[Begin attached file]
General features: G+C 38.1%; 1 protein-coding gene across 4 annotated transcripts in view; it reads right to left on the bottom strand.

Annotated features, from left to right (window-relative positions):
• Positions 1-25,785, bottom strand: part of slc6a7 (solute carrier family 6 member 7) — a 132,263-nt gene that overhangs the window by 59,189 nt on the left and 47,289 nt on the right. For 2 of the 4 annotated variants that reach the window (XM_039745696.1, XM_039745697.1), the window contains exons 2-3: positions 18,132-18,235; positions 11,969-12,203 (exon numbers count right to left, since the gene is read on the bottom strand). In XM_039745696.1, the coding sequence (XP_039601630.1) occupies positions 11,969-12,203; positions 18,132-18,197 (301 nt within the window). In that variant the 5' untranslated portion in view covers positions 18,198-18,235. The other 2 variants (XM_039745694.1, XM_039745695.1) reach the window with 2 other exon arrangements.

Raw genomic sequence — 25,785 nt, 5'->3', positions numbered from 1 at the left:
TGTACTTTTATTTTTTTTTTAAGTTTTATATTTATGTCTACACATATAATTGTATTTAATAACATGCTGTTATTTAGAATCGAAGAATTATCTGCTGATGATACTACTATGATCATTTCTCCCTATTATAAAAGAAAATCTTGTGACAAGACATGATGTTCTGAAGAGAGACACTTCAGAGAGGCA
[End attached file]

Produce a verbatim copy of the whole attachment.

General features: G+C 38.1%; 1 protein-coding gene across 4 annotated transcripts in view; it reads right to left on the bottom strand.

Annotated features, from left to right (window-relative positions):
• Positions 1-25,785, bottom strand: part of slc6a7 (solute carrier family 6 member 7) — a 132,263-nt gene that overhangs the window by 59,189 nt on the left and 47,289 nt on the right. For 2 of the 4 annotated variants that reach the window (XM_039745696.1, XM_039745697.1), the window contains exons 2-3: positions 18,132-18,235; positions 11,969-12,203 (exon numbers count right to left, since the gene is read on the bottom strand). In XM_039745696.1, the coding sequence (XP_039601630.1) occupies positions 11,969-12,203; positions 18,132-18,197 (301 nt within the window). In that variant the 5' untranslated portion in view covers positions 18,198-18,235. The other 2 variants (XM_039745694.1, XM_039745695.1) reach the window with 2 other exon arrangements.

Raw genomic sequence — 25,785 nt, 5'->3', positions numbered from 1 at the left:
TGTACTTTTATTTTTTTTTTAAGTTTTATATTTATGTCTACACATATAATTGTATTTAATAACATGCTGTTATTTAGAATCGAAGAATTATCTGCTGATGATACTACTATGATCATTTCTCCCTATTATAAAAGAAAATCTTGTGACAAGACATGATGTTCTGAAGAGAGACACTTCAGAGAGGCA